We continued to follow Phileas Fogg through chapters 9-11 of Around the World in Eighty Days by Jules Verne, marking his progress through India on our map, and making note of the date he passed through Bombay, on our log sheet. The rest of our study included;
Vocabulary: caprice, boisterous, propitiate, indefatigably, amiable, minaret, fakir, pagoda, cistern, despotic, dominion, rajah, insurrection, cumbrous, deign, grottoes, promenade, crestfallen, viaduct, verdant, rite, reverie, vagabond, maledictions, obstinately, conveyance, zebu, avarice, howdah.
Project: To demonstrate the concentration of population within certain areas (some of which Mr. Fogg experiences as he makes his journey), we printed off a list of some of the largest cities in the world, listed in order of population from www.worldatlas.com/citypops.htm . Then we printed an outline map of the continents, and glued it to a piece of cereal box to make it sturdy. Using our city list, an atlas, and a thumbtack, we made holes in the map for each of the 25 most populated cities on our list.
When you hold the map up to a window, the population centers shine like cities at night. Obviously, the more large cities you include the better the effect will be.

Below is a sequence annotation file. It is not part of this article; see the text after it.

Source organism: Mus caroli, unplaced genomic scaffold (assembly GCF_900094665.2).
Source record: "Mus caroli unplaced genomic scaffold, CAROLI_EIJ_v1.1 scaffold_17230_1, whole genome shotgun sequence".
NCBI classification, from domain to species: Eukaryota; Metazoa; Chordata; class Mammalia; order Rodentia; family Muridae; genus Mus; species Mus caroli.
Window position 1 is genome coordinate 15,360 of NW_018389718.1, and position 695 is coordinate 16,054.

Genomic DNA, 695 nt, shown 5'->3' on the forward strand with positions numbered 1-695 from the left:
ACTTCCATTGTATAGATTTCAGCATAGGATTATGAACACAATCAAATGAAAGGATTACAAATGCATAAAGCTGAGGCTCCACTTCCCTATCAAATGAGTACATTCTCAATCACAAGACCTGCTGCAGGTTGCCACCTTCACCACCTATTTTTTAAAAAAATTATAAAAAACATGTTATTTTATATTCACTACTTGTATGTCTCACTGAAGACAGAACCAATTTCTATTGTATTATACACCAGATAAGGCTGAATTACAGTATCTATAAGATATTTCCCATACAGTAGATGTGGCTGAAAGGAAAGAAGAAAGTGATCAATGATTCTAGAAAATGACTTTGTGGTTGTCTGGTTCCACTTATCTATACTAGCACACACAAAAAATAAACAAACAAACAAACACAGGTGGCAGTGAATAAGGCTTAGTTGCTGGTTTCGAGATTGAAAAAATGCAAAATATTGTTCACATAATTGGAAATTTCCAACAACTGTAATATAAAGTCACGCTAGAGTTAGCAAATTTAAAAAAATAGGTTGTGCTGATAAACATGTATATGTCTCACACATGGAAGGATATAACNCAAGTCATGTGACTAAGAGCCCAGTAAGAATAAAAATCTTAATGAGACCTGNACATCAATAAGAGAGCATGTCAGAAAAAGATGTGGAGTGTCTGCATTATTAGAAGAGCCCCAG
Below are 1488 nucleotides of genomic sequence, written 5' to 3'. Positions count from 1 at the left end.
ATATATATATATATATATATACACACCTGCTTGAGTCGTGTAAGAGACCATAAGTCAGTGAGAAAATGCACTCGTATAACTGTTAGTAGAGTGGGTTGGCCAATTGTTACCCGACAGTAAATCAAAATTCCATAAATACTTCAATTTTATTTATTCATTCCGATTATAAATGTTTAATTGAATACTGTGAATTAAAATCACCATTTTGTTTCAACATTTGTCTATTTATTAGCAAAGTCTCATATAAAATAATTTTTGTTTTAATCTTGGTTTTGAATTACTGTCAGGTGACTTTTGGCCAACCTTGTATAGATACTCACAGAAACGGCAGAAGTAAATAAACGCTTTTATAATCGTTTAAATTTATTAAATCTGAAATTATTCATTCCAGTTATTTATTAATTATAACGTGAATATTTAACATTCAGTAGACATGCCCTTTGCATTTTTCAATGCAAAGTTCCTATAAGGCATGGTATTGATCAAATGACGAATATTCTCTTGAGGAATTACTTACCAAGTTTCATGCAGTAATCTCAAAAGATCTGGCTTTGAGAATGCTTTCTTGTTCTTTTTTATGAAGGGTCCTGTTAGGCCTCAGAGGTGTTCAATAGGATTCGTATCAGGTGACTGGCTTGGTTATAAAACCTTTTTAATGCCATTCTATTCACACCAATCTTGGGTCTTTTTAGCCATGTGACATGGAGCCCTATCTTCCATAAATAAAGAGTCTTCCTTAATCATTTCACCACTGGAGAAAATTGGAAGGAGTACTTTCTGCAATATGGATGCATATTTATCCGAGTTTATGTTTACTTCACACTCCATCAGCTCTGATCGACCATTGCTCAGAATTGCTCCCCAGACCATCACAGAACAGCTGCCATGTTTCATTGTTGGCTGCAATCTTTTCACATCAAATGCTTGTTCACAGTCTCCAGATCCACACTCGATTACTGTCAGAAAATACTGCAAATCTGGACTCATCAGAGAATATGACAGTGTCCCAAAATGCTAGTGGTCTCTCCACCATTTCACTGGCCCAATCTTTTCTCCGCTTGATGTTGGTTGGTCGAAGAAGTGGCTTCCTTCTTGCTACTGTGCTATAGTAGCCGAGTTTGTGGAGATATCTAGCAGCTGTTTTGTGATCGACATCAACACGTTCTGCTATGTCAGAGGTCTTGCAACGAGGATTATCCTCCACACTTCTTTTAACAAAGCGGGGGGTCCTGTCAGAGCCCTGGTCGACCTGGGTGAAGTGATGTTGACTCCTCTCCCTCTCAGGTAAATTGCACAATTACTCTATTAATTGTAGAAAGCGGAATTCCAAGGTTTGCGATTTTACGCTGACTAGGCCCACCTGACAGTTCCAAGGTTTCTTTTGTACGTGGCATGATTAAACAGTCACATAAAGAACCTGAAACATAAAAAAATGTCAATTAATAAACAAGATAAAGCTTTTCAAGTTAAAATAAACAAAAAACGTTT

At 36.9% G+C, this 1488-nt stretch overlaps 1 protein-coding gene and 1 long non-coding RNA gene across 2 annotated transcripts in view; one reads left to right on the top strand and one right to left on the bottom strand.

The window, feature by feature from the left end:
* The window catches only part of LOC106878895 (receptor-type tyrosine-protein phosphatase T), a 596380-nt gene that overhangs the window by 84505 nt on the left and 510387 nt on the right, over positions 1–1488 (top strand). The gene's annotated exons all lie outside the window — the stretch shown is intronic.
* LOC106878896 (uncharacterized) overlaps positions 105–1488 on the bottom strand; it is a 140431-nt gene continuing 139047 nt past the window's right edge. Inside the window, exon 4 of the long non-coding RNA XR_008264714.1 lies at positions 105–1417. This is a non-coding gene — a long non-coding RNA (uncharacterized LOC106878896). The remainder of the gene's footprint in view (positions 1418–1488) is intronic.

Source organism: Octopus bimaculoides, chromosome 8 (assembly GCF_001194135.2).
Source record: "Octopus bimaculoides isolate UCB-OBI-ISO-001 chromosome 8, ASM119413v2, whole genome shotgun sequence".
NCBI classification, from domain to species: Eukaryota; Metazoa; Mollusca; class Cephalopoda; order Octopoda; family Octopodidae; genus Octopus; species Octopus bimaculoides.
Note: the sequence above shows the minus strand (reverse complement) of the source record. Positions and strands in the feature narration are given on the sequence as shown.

We compared our map to the picture of the world at night, that was so popular in the email for a while. Just google "the world at night", and several aerial images will pop up. This led us to an interesting discussion of whether you could see the whole world at one time from space? And, if you could, would it all be dark at the same time? And, if it was all dark at the same time, what would be the chances of finding a completely cloudless night over the entire surface of the globe?
Just for Fun; We watched the latest movie version of Around the World in Eighty Days, with Jackie Chan. It has almost nothing to do with the original novel, but it does seem to aim at capturing the adventurous spirit of invention found in the other works of Jules Verne.
It's great to be a homeschooler.